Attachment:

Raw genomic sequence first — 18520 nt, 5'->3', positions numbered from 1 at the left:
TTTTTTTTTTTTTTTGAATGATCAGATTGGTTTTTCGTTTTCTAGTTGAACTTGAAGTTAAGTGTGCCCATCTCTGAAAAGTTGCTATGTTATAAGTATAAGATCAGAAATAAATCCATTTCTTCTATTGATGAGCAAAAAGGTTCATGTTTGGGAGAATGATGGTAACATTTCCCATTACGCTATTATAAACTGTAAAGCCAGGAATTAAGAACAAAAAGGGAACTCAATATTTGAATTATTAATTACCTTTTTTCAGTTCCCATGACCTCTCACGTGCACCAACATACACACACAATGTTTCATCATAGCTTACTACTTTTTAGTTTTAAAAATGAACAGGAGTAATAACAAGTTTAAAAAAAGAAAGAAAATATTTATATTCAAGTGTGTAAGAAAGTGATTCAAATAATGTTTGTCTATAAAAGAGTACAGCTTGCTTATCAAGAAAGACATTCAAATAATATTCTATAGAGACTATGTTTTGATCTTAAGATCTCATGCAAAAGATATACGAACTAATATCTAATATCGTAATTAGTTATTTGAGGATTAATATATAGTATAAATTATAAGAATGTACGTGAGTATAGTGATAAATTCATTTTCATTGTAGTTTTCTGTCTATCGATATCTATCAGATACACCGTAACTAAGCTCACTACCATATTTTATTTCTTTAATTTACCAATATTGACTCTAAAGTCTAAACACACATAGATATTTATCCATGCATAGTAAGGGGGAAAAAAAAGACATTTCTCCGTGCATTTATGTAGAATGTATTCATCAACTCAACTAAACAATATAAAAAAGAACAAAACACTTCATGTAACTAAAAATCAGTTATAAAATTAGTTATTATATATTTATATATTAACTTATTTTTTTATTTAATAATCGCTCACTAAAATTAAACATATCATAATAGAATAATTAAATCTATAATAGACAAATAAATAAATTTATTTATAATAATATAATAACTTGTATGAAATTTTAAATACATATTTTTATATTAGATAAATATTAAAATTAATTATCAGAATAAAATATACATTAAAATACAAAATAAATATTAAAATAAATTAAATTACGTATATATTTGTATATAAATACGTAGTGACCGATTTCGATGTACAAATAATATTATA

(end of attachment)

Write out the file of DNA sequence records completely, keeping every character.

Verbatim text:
Raw genomic sequence first — 18520 nt, 5'->3', positions numbered from 1 at the left:
TTTTTTTTTTTTTTTGAATGATCAGATTGGTTTTTCGTTTTCTAGTTGAACTTGAAGTTAAGTGTGCCCATCTCTGAAAAGTTGCTATGTTATAAGTATAAGATCAGAAATAAATCCATTTCTTCTATTGATGAGCAAAAAGGTTCATGTTTGGGAGAATGATGGTAACATTTCCCATTACGCTATTATAAACTGTAAAGCCAGGAATTAAGAACAAAAAGGGAACTCAATATTTGAATTATTAATTACCTTTTTTCAGTTCCCATGACCTCTCACGTGCACCAACATACACACACAATGTTTCATCATAGCTTACTACTTTTTAGTTTTAAAAATGAACAGGAGTAATAACAAGTTTAAAAAAAGAAAGAAAATATTTATATTCAAGTGTGTAAGAAAGTGATTCAAATAATGTTTGTCTATAAAAGAGTACAGCTTGCTTATCAAGAAAGACATTCAAATAATATTCTATAGAGACTATGTTTTGATCTTAAGATCTCATGCAAAAGATATACGAACTAATATCTAATATCGTAATTAGTTATTTGAGGATTAATATATAGTATAAATTATAAGAATGTACGTGAGTATAGTGATAAATTCATTTTCATTGTAGTTTTCTGTCTATCGATATCTATCAGATACACCGTAACTAAGCTCACTACCATATTTTATTTCTTTAATTTACCAATATTGACTCTAAAGTCTAAACACACATAGATATTTATCCATGCATAGTAAGGGGGAAAAAAAAGACATTTCTCCGTGCATTTATGTAGAATGTATTCATCAACTCAACTAAACAATATAAAAAAGAACAAAACACTTCATGTAACTAAAAATCAGTTATAAAATTAGTTATTATATATTTATATATTAACTTATTTTTTTATTTAATAATCGCTCACTAAAATTAAACATATCATAATAGAATAATTAAATCTATAATAGACAAATAAATAAATTTATTTATAATAATATAATAACTTGTATGAAATTTTAAATACATATTTTTATATTAGATAAATATTAAAATTAATTATCAGAATAAAATATACATTAAAATACAAAATAAATATTAAAATAAATTAAATTACGTATATATTTGTATATAAATACGTAGTGACCGATTTCGATGTACAAATAATATTATA